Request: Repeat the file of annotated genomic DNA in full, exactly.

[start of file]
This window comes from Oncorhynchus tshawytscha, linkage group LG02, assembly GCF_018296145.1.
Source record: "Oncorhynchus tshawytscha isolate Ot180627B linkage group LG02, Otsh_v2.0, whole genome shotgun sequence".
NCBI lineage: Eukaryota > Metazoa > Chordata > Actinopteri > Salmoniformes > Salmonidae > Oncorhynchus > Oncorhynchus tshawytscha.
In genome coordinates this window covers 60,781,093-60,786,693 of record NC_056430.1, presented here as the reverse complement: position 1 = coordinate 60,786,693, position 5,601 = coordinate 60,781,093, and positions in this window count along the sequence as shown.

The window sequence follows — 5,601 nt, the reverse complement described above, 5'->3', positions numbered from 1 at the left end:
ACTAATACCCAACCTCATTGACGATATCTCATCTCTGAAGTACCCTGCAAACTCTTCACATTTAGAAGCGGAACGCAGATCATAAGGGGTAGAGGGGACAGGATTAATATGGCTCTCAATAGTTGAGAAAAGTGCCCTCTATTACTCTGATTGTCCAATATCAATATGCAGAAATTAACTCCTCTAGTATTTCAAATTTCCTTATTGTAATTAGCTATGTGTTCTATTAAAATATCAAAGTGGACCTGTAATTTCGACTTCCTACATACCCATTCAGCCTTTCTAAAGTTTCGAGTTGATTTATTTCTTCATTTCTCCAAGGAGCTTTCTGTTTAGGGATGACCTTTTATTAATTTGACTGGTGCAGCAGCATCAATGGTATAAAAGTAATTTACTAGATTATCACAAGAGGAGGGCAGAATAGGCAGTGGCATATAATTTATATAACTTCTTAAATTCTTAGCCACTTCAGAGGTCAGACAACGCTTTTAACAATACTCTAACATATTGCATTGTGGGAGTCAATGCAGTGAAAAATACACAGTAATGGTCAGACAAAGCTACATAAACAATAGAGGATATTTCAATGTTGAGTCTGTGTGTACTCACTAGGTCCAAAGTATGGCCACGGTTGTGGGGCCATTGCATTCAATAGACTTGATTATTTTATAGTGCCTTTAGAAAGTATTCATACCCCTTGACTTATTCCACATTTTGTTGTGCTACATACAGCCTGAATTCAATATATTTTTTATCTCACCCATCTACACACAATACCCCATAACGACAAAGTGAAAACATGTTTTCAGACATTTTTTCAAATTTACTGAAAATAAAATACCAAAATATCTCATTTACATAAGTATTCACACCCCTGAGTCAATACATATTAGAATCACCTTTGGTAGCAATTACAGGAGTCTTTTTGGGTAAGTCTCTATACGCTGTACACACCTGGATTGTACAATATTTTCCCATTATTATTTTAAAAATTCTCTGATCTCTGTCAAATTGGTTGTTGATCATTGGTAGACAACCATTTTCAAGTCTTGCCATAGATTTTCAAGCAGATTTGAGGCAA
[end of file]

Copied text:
This window comes from Oncorhynchus tshawytscha, linkage group LG02, assembly GCF_018296145.1.
Source record: "Oncorhynchus tshawytscha isolate Ot180627B linkage group LG02, Otsh_v2.0, whole genome shotgun sequence".
NCBI lineage: Eukaryota > Metazoa > Chordata > Actinopteri > Salmoniformes > Salmonidae > Oncorhynchus > Oncorhynchus tshawytscha.
In genome coordinates this window covers 60,781,093-60,786,693 of record NC_056430.1, presented here as the reverse complement: position 1 = coordinate 60,786,693, position 5,601 = coordinate 60,781,093, and positions in this window count along the sequence as shown.

The window sequence follows — 5,601 nt, the reverse complement described above, 5'->3', positions numbered from 1 at the left end:
ACTAATACCCAACCTCATTGACGATATCTCATCTCTGAAGTACCCTGCAAACTCTTCACATTTAGAAGCGGAACGCAGATCATAAGGGGTAGAGGGGACAGGATTAATATGGCTCTCAATAGTTGAGAAAAGTGCCCTCTATTACTCTGATTGTCCAATATCAATATGCAGAAATTAACTCCTCTAGTATTTCAAATTTCCTTATTGTAATTAGCTATGTGTTCTATTAAAATATCAAAGTGGACCTGTAATTTCGACTTCCTACATACCCATTCAGCCTTTCTAAAGTTTCGAGTTGATTTATTTCTTCATTTCTCCAAGGAGCTTTCTGTTTAGGGATGACCTTTTATTAATTTGACTGGTGCAGCAGCATCAATGGTATAAAAGTAATTTACTAGATTATCACAAGAGGAGGGCAGAATAGGCAGTGGCATATAATTTATATAACTTCTTAAATTCTTAGCCACTTCAGAGGTCAGACAACGCTTTTAACAATACTCTAACATATTGCATTGTGGGAGTCAATGCAGTGAAAAATACACAGTAATGGTCAGACAAAGCTACATAAACAATAGAGGATATTTCAATGTTGAGTCTGTGTGTACTCACTAGGTCCAAAGTATGGCCACGGTTGTGGGGCCATTGCATTCAATAGACTTGATTATTTTATAGTGCCTTTAGAAAGTATTCATACCCCTTGACTTATTCCACATTTTGTTGTGCTACATACAGCCTGAATTCAATATATTTTTTATCTCACCCATCTACACACAATACCCCATAACGACAAAGTGAAAACATGTTTTCAGACATTTTTTCAAATTTACTGAAAATAAAATACCAAAATATCTCATTTACATAAGTATTCACACCCCTGAGTCAATACATATTAGAATCACCTTTGGTAGCAATTACAGGAGTCTTTTTGGGTAAGTCTCTATACGCTGTACACACCTGGATTGTACAATATTTTCCCATTATTATTTTAAAAATTCTCTGATCTCTGTCAAATTGGTTGTTGATCATTGGTAGACAACCATTTTCAAGTCTTGCCATAGATTTTCAAGCAGATTTGAGGCAA